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Second Forgetting
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Table of Contents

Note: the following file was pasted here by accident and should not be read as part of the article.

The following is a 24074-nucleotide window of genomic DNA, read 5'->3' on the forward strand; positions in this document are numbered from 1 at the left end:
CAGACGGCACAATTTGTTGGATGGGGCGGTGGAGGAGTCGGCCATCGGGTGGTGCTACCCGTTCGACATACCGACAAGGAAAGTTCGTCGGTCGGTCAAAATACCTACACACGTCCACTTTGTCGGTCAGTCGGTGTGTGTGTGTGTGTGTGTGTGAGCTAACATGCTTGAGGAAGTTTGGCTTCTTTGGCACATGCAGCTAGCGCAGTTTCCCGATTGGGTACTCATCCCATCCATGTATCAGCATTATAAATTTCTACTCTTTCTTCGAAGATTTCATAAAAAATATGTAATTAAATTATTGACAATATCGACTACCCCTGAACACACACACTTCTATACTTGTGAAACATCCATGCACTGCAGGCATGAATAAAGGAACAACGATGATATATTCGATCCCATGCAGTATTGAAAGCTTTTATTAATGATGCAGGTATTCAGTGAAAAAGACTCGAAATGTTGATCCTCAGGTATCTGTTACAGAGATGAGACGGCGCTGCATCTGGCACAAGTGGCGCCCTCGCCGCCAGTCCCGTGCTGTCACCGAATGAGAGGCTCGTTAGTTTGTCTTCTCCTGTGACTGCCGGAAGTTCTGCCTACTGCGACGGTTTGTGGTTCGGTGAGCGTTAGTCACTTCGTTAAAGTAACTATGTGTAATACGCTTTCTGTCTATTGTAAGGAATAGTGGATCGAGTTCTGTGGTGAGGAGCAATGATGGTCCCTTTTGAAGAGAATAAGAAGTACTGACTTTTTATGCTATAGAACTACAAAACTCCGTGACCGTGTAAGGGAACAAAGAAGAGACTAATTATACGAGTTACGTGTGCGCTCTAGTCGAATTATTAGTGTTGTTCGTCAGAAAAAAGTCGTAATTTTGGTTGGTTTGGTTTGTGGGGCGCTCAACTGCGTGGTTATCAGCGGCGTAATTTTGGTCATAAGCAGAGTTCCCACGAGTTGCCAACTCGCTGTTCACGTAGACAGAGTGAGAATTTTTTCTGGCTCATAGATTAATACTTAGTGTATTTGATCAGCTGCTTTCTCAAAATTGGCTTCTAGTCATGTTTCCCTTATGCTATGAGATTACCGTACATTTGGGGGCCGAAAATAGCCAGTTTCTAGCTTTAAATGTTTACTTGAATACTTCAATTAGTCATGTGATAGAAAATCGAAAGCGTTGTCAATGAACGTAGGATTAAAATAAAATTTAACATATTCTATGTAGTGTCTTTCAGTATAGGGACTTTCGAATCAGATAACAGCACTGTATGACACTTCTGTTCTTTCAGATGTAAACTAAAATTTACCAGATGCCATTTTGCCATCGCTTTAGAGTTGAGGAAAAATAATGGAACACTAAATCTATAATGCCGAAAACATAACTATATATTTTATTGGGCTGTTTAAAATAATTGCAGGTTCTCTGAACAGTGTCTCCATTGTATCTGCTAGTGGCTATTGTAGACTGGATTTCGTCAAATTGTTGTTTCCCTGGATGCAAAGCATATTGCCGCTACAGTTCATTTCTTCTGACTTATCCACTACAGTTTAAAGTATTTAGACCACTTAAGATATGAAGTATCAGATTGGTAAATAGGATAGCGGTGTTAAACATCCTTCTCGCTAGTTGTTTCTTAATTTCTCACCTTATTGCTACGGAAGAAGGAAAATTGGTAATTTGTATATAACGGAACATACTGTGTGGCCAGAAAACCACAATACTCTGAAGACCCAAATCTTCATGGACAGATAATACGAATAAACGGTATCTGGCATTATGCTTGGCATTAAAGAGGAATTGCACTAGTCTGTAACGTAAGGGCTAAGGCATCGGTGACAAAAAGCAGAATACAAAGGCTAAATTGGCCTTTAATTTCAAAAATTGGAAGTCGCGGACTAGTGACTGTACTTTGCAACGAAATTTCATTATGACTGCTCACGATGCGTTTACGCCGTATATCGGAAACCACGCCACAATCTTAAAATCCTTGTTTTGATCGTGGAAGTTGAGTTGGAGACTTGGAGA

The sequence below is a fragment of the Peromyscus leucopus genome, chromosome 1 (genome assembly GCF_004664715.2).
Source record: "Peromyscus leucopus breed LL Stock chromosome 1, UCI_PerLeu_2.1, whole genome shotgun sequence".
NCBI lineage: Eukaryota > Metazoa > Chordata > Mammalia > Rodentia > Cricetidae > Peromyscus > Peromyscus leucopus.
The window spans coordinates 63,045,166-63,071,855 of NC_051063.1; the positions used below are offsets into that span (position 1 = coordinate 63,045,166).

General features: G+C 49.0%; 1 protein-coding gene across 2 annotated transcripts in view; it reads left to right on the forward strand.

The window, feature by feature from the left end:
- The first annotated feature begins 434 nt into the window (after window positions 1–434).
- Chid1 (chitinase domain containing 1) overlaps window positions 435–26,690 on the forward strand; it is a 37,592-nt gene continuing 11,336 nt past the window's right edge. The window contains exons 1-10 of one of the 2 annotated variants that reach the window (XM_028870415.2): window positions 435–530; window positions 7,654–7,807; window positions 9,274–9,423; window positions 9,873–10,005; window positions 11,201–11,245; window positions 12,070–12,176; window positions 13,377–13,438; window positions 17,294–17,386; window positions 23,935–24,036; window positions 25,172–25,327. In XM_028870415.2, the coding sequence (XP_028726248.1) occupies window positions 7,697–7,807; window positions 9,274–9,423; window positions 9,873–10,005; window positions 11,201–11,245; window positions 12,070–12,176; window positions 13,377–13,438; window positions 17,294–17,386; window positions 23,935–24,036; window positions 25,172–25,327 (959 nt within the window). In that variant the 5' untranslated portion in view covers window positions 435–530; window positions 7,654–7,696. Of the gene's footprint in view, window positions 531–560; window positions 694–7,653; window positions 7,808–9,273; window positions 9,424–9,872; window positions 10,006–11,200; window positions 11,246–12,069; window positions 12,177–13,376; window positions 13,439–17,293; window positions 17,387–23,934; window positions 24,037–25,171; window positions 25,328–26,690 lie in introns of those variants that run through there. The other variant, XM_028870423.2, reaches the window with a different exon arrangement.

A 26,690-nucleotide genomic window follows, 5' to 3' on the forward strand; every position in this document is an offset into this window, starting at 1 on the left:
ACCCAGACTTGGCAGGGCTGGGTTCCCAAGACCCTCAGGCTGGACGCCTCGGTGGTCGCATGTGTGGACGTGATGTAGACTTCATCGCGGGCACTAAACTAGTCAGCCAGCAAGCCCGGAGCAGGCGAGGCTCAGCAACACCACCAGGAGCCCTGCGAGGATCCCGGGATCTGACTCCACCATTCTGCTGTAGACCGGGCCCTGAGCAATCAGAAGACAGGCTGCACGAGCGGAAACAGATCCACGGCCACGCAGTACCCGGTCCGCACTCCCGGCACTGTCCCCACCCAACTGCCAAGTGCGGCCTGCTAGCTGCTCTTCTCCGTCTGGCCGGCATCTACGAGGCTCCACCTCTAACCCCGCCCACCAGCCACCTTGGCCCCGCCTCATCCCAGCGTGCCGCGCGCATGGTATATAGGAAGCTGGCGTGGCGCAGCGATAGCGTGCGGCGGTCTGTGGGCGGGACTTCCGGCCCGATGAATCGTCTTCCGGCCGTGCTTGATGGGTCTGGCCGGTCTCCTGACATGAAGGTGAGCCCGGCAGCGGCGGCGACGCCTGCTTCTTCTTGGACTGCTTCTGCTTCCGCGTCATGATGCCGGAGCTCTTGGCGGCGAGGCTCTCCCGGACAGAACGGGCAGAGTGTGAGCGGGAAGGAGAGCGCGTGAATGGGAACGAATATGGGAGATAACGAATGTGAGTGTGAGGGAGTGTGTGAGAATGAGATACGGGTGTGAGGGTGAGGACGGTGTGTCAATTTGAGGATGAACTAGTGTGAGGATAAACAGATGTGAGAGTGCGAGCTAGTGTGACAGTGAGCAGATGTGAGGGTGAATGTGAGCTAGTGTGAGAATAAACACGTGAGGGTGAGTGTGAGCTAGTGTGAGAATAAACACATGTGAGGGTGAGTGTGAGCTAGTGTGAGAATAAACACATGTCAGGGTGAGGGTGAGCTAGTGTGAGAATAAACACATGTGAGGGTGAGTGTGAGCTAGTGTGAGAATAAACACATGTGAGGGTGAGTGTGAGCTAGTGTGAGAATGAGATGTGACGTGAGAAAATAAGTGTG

Chapter 1 - Remembering This introductory chapter will set the stage for the importance of remembering in everyday life with particular attention given to God's call to remember him, what he has done and what he has prom-ised. The concept of the second forgetting will be introduced and linked to the way we think about the spiritual care of people with Alzheimer's disease. Chapter 2 - What is Alzheimer's disease? This chapter provides an up to date description of Alzheimer's disease, including its effects and treatment. Case examples will be incorporated to demonstrate the various ways that Alzheimer's can manifest itself in daily life. The intention here is to educate readers on the basics of Alzheimer's disease. Chapter 3 - Forgetting The nature of memory problems in Alzheimer's disease will be described in detail with attention both to problematic areas of remembering and aspects of memory that are generally preserved. This lays the foundation for later chapters which emphasize how to help people with Alzheimer's respond to God's call to remember. Chapter 4 - The Gospel for Those With Alzheimers The gospel transforms all of life, including the way we think about and care for people with Alz-heimer's disease. Drawing on Biblical themes of creation, fall, redemption and restoration, this chapter retells the story of Alzheimer's disease in the context of God's story. Understanding the person and their struggle with Alzheimer's disease in this context promotes a loving and honoring approach to a vulnerable, confusing and frightening stage of life. Chapter 5 - The Gospel for Caregivers Caring for a loved one with Alzheimer's disease brings unique challenges that impact whole families. Caregivers often live with feelings of burden, guilt and anger, and struggle with painful questions about God's presence and plan in their lives. The gospel speaks to their situation with a way to understand their suffering, grace for their limitations, and a renewed hope for restoration. Drawing on scripture and the personal stories of caregivers, this chapter highlights the challenges of caregiving and the way the gospel transforms this part of their story. Chapter 6 - A Unique Ministry of Mercy Most churches have some form of mercy and care ministry. This chapter will describe how churches can focus their mercy and care efforts on people with Alzheimer's disease and their caregivers. At-tention will be given to the unique challenges of caring for these individuals and how these chal-lenges can be addressed by the church. Chapter 7 - Recalling Stories of Faith Remembering our stories of faith and their connection to God's larger story are critical for under-standing the struggles and confusions of daily life. This chapter describes how the rehearsal and retelling of our stories can be connected to what scripture explains about who God is, what he has done and what he has promised. Practical methods for helping people with Alzheimer's disease re-connect with and rehearse their faith journey (including key relationships and faith milestones) can be used to promote a form of remembering that brings peace, comfort, and reassurance. These include practical life review and reminiscence techniques which will be provided along with specific questions and worksheets that ministry leaders and families can use. Chapter 8 - Helping Others Remember In addition to rehearsing our stories, there are many other methods that can be employed by care-givers and the church more broadly to promote remembering the Lord and his goodness. This chapter will describe how the essentials of the gospel can be rehearsed and remembered in a meaningful fashion through the combined use of the sacraments (e.g., communion), well-known scripture passages, music and liturgy. Emphasis will be placed on methods that are familiar, easy to incorporate, and which maximize understanding. This chapter will also highlight the ways that ministry leaders mi